Album Title: Take Up My Bones
Label: Prophecy Productions
Date of Release: 18 February 2022
It has been quite a while since I was able to wallow self-indulgently in some melodic funeral-paced doom metal. However, Arð provide more than ample ammunition to allow me to do just that, and it’s a very welcome change of pace right now, one that I hadn’t realised I was missing until I spun this disc for the first time a couple of weeks ago. Since then, it has been a regular companion for me.
Arð is actually the creation of Mark Deeks, the keyboardist and co-vocalist of Winterfylleth. However, Deeks is much more than that; he’s a musical director, arranger, piano coach, conductor, and best-selling author, not to mention the holder of a PhD in Philosophy, focusing particularly on the topic of ‘National Identity in Northern and Eastern European Heavy Metal’.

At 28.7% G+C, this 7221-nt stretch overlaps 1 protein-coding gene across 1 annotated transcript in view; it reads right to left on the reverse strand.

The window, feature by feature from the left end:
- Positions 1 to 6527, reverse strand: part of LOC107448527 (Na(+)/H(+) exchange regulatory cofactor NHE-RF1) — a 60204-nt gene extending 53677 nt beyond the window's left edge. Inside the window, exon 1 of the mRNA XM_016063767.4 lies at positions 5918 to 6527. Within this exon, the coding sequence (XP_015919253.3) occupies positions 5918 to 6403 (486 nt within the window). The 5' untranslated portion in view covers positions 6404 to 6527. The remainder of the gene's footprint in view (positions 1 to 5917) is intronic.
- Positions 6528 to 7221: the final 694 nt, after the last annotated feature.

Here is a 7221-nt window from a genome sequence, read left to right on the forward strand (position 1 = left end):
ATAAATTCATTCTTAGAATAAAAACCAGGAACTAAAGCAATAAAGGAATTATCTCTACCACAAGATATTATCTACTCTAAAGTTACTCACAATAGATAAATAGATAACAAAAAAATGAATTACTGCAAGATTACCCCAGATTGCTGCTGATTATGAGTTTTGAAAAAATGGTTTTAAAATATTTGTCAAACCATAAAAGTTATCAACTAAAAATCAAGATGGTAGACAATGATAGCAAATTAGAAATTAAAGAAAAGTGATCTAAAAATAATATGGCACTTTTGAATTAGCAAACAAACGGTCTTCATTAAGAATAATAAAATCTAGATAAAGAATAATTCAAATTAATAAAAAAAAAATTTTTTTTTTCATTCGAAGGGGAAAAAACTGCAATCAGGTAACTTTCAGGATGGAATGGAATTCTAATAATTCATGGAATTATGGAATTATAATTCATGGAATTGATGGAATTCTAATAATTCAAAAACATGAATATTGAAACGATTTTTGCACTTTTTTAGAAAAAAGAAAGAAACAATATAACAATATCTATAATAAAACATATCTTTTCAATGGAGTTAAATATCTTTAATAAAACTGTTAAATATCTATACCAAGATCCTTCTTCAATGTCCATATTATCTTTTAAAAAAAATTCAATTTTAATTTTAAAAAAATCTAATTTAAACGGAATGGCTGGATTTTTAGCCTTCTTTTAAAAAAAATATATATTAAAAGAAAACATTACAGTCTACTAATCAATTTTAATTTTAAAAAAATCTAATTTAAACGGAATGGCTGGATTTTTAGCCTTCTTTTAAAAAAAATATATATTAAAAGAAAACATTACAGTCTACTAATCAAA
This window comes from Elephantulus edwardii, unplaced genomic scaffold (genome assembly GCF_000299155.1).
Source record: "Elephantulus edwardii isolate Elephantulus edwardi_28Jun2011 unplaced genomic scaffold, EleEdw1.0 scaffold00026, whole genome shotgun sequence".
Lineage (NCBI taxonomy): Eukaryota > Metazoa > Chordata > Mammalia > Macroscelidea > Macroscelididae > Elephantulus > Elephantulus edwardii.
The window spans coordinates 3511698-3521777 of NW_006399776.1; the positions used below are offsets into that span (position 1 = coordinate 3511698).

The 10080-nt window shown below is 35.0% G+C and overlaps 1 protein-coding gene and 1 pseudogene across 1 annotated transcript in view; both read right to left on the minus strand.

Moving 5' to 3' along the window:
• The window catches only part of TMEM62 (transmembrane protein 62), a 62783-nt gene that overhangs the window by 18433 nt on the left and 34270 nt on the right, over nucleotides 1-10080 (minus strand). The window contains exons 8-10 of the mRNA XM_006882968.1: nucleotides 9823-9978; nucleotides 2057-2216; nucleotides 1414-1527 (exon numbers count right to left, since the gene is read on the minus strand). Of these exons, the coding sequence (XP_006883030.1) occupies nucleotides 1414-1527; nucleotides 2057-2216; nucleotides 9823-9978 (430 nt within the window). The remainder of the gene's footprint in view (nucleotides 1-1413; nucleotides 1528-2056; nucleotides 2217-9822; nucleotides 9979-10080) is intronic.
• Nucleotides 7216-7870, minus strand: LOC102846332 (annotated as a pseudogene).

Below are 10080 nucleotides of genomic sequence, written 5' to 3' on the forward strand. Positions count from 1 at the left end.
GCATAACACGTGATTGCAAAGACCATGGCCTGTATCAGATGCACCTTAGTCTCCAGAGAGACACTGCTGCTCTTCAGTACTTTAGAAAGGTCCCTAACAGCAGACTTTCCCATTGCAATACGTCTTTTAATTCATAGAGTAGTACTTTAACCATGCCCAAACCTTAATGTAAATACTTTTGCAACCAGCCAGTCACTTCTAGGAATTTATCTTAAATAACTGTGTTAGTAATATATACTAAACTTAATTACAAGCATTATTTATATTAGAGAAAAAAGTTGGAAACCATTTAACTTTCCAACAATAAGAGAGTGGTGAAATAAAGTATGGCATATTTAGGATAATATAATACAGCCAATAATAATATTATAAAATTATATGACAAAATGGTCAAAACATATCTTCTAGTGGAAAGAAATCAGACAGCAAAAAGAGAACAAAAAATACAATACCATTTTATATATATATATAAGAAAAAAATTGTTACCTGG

Meaning ‘Native Land’ in the dialect of the Anglian Kingdom of Northumbria, Arð explores the relics of the famous Northumbrian Saint Cuthbert who lived between 634-687 A.D. on ‘Take Up My Bones’. The accompanying press release goes into much greater detail about the history of an area in the north of England that was originally much larger, encompassing much of what is now southern Scotland. However, as this is ostensibly a music review, as fascinating as the topic is to a fellow history fan, I will move on and allow you to delve into the ancient stories and myths that surround Saint Cuthbert at your leisure.
In bringing his musical vision to life, Deeks handles the vocals, rhythm guitars, bass, piano, and keyboards himself. As such, Arð is very much a solo project. However, Deeks has enlisted the help of others along the way including Dan Capp of Wolcensmen who takes care of all lead guitar, acoustic guitar, and back vocal duties, alongside drummer Callum Cox of Atavist and cellist Jo Quail.
Oh, and as a quick aside, certain record labels take note: Prophecy Productions are releasing this album in a range of formats, with no expense spared to ensure that the final product matches the music within…if only the same could be said of others, who seem more intent on world domination, than true value for money.